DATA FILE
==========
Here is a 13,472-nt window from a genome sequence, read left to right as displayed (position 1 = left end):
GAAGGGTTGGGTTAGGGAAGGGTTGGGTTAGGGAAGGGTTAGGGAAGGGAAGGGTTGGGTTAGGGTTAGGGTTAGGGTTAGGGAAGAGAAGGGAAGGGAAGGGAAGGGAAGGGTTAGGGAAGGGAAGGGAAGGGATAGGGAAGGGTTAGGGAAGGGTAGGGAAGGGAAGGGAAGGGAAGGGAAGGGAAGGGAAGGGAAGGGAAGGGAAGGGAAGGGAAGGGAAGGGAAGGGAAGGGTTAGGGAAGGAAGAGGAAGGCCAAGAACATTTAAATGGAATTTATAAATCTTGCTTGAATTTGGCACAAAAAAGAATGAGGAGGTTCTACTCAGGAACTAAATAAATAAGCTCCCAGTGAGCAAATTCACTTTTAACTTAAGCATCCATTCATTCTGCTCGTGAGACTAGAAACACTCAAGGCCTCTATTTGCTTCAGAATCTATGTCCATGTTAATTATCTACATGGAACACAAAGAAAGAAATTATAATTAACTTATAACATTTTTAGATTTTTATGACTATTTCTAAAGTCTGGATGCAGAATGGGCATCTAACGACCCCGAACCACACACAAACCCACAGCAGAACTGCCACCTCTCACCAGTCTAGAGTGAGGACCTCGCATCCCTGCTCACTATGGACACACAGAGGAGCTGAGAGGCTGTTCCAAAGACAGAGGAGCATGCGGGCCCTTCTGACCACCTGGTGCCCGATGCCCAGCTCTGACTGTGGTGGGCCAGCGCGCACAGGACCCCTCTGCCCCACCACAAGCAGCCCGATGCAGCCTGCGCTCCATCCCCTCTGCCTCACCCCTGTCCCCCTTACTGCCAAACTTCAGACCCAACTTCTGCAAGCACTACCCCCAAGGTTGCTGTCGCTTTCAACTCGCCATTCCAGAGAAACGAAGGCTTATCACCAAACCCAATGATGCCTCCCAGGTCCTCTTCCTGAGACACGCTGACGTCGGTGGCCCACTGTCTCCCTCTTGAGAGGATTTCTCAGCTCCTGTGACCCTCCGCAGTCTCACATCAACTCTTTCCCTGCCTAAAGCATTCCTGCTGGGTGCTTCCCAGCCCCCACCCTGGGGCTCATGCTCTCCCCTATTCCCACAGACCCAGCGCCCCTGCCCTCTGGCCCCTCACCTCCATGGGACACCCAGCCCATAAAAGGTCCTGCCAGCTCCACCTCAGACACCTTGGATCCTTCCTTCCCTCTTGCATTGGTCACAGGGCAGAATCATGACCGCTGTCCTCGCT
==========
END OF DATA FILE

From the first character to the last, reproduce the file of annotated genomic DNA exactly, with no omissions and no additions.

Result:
Here is a 13,472-nt window from a genome sequence, read left to right as displayed (position 1 = left end):
GAAGGGTTGGGTTAGGGAAGGGTTGGGTTAGGGAAGGGTTAGGGAAGGGAAGGGTTGGGTTAGGGTTAGGGTTAGGGTTAGGGAAGAGAAGGGAAGGGAAGGGAAGGGAAGGGTTAGGGAAGGGAAGGGAAGGGATAGGGAAGGGTTAGGGAAGGGTAGGGAAGGGAAGGGAAGGGAAGGGAAGGGAAGGGAAGGGAAGGGAAGGGAAGGGAAGGGAAGGGAAGGGAAGGGAAGGGTTAGGGAAGGAAGAGGAAGGCCAAGAACATTTAAATGGAATTTATAAATCTTGCTTGAATTTGGCACAAAAAAGAATGAGGAGGTTCTACTCAGGAACTAAATAAATAAGCTCCCAGTGAGCAAATTCACTTTTAACTTAAGCATCCATTCATTCTGCTCGTGAGACTAGAAACACTCAAGGCCTCTATTTGCTTCAGAATCTATGTCCATGTTAATTATCTACATGGAACACAAAGAAAGAAATTATAATTAACTTATAACATTTTTAGATTTTTATGACTATTTCTAAAGTCTGGATGCAGAATGGGCATCTAACGACCCCGAACCACACACAAACCCACAGCAGAACTGCCACCTCTCACCAGTCTAGAGTGAGGACCTCGCATCCCTGCTCACTATGGACACACAGAGGAGCTGAGAGGCTGTTCCAAAGACAGAGGAGCATGCGGGCCCTTCTGACCACCTGGTGCCCGATGCCCAGCTCTGACTGTGGTGGGCCAGCGCGCACAGGACCCCTCTGCCCCACCACAAGCAGCCCGATGCAGCCTGCGCTCCATCCCCTCTGCCTCACCCCTGTCCCCCTTACTGCCAAACTTCAGACCCAACTTCTGCAAGCACTACCCCCAAGGTTGCTGTCGCTTTCAACTCGCCATTCCAGAGAAACGAAGGCTTATCACCAAACCCAATGATGCCTCCCAGGTCCTCTTCCTGAGACACGCTGACGTCGGTGGCCCACTGTCTCCCTCTTGAGAGGATTTCTCAGCTCCTGTGACCCTCCGCAGTCTCACATCAACTCTTTCCCTGCCTAAAGCATTCCTGCTGGGTGCTTCCCAGCCCCCACCCTGGGGCTCATGCTCTCCCCTATTCCCACAGACCCAGCGCCCCTGCCCTCTGGCCCCTCACCTCCATGGGACACCCAGCCCATAAAAGGTCCTGCCAGCTCCACCTCAGACACCTTGGATCCTTCCTTCCCTCTTGCATTGGTCACAGGGCAGAATCATGACCGCTGTCCTCGCT